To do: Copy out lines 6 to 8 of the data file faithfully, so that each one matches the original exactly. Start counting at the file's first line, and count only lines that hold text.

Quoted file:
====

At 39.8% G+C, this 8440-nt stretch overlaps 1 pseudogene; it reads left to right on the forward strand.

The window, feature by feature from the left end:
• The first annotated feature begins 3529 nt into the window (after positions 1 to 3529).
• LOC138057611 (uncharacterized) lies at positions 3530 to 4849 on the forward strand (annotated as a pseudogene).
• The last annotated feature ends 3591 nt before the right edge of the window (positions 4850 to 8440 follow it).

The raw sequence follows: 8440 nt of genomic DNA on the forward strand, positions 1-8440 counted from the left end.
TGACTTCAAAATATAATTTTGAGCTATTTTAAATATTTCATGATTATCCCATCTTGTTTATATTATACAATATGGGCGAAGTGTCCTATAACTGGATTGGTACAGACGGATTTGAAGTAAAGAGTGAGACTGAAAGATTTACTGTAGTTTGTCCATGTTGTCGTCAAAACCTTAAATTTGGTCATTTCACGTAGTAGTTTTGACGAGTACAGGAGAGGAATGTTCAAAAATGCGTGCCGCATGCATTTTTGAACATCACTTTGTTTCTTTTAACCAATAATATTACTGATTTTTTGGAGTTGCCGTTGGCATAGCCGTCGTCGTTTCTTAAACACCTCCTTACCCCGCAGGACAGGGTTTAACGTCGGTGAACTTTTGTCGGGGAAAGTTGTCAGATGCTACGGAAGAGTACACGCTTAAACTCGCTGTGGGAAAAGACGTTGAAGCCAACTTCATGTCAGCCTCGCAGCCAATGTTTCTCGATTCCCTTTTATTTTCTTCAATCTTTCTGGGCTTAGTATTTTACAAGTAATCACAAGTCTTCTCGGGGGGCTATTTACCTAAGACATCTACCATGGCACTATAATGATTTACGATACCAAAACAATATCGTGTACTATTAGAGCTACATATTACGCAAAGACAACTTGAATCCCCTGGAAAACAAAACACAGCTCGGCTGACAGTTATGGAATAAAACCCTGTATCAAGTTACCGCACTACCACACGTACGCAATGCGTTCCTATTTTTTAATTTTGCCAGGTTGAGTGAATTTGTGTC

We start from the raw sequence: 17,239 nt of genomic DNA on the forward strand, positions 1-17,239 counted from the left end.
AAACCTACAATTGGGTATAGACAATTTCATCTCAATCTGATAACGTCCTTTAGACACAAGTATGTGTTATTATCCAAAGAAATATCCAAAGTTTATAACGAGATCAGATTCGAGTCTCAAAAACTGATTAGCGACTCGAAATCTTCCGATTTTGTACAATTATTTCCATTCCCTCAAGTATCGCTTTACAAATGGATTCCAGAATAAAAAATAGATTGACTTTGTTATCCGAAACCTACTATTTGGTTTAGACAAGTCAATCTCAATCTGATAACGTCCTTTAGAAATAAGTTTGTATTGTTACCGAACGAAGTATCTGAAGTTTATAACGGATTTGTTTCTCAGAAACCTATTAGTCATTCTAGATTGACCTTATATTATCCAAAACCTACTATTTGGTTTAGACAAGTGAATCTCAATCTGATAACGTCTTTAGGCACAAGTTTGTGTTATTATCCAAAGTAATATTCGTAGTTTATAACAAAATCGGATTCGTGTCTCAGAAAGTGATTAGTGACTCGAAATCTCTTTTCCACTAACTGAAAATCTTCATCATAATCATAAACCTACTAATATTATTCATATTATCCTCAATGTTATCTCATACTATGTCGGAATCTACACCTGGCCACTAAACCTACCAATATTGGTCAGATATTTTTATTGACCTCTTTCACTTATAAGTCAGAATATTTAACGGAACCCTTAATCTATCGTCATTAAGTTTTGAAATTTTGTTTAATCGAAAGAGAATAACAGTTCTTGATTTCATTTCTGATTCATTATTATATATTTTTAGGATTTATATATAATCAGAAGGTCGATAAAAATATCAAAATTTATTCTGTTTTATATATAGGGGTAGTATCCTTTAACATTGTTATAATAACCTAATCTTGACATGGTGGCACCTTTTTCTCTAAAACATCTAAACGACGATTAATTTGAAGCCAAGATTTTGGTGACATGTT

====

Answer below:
The raw sequence follows: 8440 nt of genomic DNA on the forward strand, positions 1-8440 counted from the left end.
TGACTTCAAAATATAATTTTGAGCTATTTTAAATATTTCATGATTATCCCATCTTGTTTATATTATACAATATGGGCGAAGTGTCCTATAACTGGATTGGTACAGACGGATTTGAAGTAAAGAGTGAGACTGAAAGATTTACTGTAGTTTGTCCATGTTGTCGTCAAAACCTTAAATTTGGTCATTTCACGTAGTAGTTTTGACGAGTACAGGAGAGGAATGTTCAAAAATGCGTGCCGCATGCATTTTTGAACATCACTTTGTTTCTTTTAACCAATAATATTACTGATTTTTTGGAGTTGCCGTTGGCATAGCCGTCGTCGTTTCTTAAACACCTCCTTACCCCGCAGGACAGGGTTTAACGTCGGTGAACTTTTGTCGGGGAAAGTTGTCAGATGCTACGGAAGAGTACACGCTTAAACTCGCTGTGGGAAAAGACGTTGAAGCCAACTTCATGTCAGCCTCGCAGCCAATGTTTCTCGATTCCCTTTTATTTTCTTCAATCTTTCTGGGCTTAGTATTTTACAAGTAATCACAAGTCTTCTCGGGGGGCTATTTACCTAAGACATCTACCATGGCACTATAATGATTTACGATACCAAAACAATATCGTGTACTATTAGAGCTACATATTACGCAAAGACAACTTGAATCCCCTGGAAAACAAAACACAGCTCGGCTGACAGTTATGGAATAAAACCCTGTATCAAGTTACCGCACTACCACACGTACGCAATGCGTTCCTATTTTTTAATTTTGCCAGGTTGAGTGAATTTGTGTC

We start from the raw sequence: 17,239 nt of genomic DNA on the forward strand, positions 1-17,239 counted from the left end.